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    Our first visit was met with generously stocked trees, their downward branches carefully pruned to offer glowing fruit obligingly toward Selah and Ozzie’s reach. Two weeks later the orchard hosts were less hospitable, their remaining apples peering shyly down at us from their lofty perches. Justin was at the very top of the ladder searching for the tail end of the crop, while Selah and Ozzie darted up and down the bottom two rungs to transport these finds into some cardboard boxes we got from the grocery store. Asa howled throughout both apple harvests (he does not like the baby carrier.) 

    For the past couple of years, both Justin’s and my work has been like apple picking: we see a small opportunity, we take it (if it doesn’t have bug-holes, that is.) The job is short term and we keep picking opportunities, eventually filling our economic needs like a forty pound box of apples. However, as apple season closes this month and we transition to pumpkins, we’re also hoping to switch to another kind of searching that’s a lot more like pumpkin picking. Picking pumpkins is slower, you’ve got to wade through the options and not only pick one that’s ripe and ready —it’s got to have the right “personality” for you since this will be the one you carve up and display.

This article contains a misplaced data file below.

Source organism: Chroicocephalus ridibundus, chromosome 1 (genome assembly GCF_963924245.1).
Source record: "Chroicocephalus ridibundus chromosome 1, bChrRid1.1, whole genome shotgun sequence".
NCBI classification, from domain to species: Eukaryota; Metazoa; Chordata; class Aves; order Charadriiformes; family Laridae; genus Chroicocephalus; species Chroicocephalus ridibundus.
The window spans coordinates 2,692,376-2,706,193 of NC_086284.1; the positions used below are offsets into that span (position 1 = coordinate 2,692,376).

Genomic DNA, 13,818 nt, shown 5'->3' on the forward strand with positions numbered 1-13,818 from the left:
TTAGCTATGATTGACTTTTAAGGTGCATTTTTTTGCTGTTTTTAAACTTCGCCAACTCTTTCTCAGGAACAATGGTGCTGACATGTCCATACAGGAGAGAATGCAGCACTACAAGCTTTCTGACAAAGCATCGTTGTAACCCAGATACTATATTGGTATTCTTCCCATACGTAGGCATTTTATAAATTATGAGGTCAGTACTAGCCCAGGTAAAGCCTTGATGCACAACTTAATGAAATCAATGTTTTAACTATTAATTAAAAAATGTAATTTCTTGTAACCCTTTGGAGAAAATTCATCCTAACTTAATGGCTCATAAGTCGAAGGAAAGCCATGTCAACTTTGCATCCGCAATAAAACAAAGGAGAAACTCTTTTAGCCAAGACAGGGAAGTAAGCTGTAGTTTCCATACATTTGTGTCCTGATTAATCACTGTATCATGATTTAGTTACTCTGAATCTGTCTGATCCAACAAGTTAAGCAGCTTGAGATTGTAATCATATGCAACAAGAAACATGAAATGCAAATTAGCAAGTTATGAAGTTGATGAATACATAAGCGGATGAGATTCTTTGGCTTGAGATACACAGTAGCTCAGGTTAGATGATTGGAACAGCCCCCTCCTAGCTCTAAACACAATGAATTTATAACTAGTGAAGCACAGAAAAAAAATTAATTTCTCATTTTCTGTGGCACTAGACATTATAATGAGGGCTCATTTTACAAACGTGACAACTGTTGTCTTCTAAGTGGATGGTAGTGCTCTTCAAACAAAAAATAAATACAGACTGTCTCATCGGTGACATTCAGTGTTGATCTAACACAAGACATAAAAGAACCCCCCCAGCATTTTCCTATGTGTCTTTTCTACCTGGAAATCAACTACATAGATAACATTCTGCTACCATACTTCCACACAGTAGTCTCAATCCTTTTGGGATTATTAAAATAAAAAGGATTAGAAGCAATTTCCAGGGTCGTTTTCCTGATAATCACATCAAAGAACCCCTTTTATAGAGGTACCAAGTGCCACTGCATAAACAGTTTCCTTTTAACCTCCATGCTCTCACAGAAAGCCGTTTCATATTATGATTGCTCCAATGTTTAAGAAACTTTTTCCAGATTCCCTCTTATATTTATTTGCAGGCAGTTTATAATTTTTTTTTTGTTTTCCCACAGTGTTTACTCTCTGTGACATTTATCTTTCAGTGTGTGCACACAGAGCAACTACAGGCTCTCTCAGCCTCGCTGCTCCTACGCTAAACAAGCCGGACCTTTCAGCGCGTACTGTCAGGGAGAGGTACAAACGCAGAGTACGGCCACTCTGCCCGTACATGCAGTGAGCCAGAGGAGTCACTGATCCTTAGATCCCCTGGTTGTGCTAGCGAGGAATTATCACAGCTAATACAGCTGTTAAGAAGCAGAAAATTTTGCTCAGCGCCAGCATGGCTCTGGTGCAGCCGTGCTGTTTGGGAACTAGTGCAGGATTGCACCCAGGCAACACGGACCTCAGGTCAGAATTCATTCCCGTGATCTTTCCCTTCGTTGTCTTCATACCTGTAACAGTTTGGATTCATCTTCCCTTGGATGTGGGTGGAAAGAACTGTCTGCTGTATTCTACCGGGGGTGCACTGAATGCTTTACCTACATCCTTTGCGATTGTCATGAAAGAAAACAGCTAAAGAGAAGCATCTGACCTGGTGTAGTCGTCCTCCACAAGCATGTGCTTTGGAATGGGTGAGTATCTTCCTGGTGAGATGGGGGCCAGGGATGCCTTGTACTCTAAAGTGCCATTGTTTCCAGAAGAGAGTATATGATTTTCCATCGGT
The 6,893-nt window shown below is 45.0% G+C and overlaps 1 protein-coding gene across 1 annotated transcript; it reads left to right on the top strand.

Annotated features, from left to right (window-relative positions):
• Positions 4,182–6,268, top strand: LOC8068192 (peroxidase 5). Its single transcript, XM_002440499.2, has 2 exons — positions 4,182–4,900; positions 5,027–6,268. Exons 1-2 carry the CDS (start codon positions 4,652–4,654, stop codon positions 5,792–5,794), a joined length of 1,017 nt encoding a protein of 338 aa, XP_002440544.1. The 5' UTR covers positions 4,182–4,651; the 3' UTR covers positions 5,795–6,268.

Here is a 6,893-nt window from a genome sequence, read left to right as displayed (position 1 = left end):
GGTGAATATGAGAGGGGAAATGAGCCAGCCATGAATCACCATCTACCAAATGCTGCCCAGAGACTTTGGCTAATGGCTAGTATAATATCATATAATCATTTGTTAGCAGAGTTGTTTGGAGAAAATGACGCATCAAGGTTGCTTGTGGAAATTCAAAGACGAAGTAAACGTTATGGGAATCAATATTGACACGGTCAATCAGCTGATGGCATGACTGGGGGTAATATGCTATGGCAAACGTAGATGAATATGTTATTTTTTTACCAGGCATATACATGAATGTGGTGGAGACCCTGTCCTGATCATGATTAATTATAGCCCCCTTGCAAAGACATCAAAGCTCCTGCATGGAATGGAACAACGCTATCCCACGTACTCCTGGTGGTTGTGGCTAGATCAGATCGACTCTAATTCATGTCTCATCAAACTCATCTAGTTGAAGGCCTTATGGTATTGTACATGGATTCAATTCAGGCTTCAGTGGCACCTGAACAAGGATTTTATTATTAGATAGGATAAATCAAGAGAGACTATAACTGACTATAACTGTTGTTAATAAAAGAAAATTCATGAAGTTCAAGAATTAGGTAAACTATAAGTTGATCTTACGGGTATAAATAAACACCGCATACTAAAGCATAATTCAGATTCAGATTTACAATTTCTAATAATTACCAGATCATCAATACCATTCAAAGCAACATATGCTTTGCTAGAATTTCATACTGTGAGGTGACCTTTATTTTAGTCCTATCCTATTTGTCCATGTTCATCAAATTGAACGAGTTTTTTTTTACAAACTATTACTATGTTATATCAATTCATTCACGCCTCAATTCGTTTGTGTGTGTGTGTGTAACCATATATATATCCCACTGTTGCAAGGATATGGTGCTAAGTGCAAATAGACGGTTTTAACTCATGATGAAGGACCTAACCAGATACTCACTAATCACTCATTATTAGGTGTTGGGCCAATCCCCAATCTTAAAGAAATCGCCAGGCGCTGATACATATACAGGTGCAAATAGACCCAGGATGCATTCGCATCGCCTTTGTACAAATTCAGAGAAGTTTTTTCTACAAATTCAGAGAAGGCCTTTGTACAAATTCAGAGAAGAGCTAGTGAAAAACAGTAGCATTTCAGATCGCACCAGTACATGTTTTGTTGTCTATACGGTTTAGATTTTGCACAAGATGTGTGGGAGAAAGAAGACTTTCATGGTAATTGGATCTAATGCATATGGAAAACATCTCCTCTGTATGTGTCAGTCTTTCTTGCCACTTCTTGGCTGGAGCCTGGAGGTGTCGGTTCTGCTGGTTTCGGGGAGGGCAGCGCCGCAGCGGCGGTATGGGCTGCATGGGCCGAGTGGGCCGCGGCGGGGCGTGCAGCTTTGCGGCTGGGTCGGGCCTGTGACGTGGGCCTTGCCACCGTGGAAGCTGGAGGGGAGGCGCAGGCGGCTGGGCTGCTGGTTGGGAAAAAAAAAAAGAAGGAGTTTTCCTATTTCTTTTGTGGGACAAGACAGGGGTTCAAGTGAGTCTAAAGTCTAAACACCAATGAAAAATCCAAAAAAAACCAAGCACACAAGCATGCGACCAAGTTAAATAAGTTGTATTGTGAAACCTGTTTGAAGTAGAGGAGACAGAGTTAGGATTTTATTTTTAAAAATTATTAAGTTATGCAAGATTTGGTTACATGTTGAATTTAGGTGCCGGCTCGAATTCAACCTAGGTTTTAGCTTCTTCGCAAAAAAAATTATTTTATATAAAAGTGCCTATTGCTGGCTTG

In the same way, this month we’re continuing our search for a farm with an intentional step: a “walk through the pumpkin patch,” if you will. We’re spending the next few weeks driving to several locations that have been on our heart: meeting with realtors, friends, and potential employers to scout out a future home. I will share about our journey on Instagram Stories!

    I have some doubts and fears about doing this: I feel pretty tender and raw about all the times we've thrown ourselves toward an opportunity, only to find that it wasn't quite right. Would you pray that I would have the strength to put my heart out there anyway? Would you pray for Justin and me as we sort through our very different preferences?